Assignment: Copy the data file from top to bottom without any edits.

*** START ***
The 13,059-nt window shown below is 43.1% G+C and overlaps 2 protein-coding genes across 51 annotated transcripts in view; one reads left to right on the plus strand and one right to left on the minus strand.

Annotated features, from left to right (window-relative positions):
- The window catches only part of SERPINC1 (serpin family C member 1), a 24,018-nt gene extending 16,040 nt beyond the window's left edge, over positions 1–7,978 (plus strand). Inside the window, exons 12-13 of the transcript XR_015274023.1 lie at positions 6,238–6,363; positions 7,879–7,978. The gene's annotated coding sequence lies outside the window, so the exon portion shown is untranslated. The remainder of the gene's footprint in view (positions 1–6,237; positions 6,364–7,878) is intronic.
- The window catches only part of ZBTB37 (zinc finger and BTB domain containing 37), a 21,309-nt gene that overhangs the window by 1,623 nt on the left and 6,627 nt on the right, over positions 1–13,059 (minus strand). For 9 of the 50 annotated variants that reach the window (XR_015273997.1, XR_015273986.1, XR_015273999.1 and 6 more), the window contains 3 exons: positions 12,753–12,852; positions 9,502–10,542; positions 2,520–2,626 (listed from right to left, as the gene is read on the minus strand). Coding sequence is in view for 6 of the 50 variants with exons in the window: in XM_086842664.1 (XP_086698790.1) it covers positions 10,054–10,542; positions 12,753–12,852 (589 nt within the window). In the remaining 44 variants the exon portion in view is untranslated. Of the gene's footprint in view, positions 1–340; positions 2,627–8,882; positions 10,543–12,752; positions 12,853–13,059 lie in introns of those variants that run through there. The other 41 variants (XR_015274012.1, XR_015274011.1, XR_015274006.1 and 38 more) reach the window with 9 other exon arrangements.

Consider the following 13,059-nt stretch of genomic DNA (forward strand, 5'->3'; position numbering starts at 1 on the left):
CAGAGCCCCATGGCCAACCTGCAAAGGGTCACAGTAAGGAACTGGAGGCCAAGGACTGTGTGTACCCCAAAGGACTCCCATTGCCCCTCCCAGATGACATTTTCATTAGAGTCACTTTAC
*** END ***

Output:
The 13,059-nt window shown below is 43.1% G+C and overlaps 2 protein-coding genes across 51 annotated transcripts in view; one reads left to right on the plus strand and one right to left on the minus strand.

Annotated features, from left to right (window-relative positions):
- The window catches only part of SERPINC1 (serpin family C member 1), a 24,018-nt gene extending 16,040 nt beyond the window's left edge, over positions 1–7,978 (plus strand). Inside the window, exons 12-13 of the transcript XR_015274023.1 lie at positions 6,238–6,363; positions 7,879–7,978. The gene's annotated coding sequence lies outside the window, so the exon portion shown is untranslated. The remainder of the gene's footprint in view (positions 1–6,237; positions 6,364–7,878) is intronic.
- The window catches only part of ZBTB37 (zinc finger and BTB domain containing 37), a 21,309-nt gene that overhangs the window by 1,623 nt on the left and 6,627 nt on the right, over positions 1–13,059 (minus strand). For 9 of the 50 annotated variants that reach the window (XR_015273997.1, XR_015273986.1, XR_015273999.1 and 6 more), the window contains 3 exons: positions 12,753–12,852; positions 9,502–10,542; positions 2,520–2,626 (listed from right to left, as the gene is read on the minus strand). Coding sequence is in view for 6 of the 50 variants with exons in the window: in XM_086842664.1 (XP_086698790.1) it covers positions 10,054–10,542; positions 12,753–12,852 (589 nt within the window). In the remaining 44 variants the exon portion in view is untranslated. Of the gene's footprint in view, positions 1–340; positions 2,627–8,882; positions 10,543–12,752; positions 12,853–13,059 lie in introns of those variants that run through there. The other 41 variants (XR_015274012.1, XR_015274011.1, XR_015274006.1 and 38 more) reach the window with 9 other exon arrangements.

Consider the following 13,059-nt stretch of genomic DNA (forward strand, 5'->3'; position numbering starts at 1 on the left):
CAGAGCCCCATGGCCAACCTGCAAAGGGTCACAGTAAGGAACTGGAGGCCAAGGACTGTGTGTACCCCAAAGGACTCCCATTGCCCCTCCCAGATGACATTTTCATTAGAGTCACTTTAC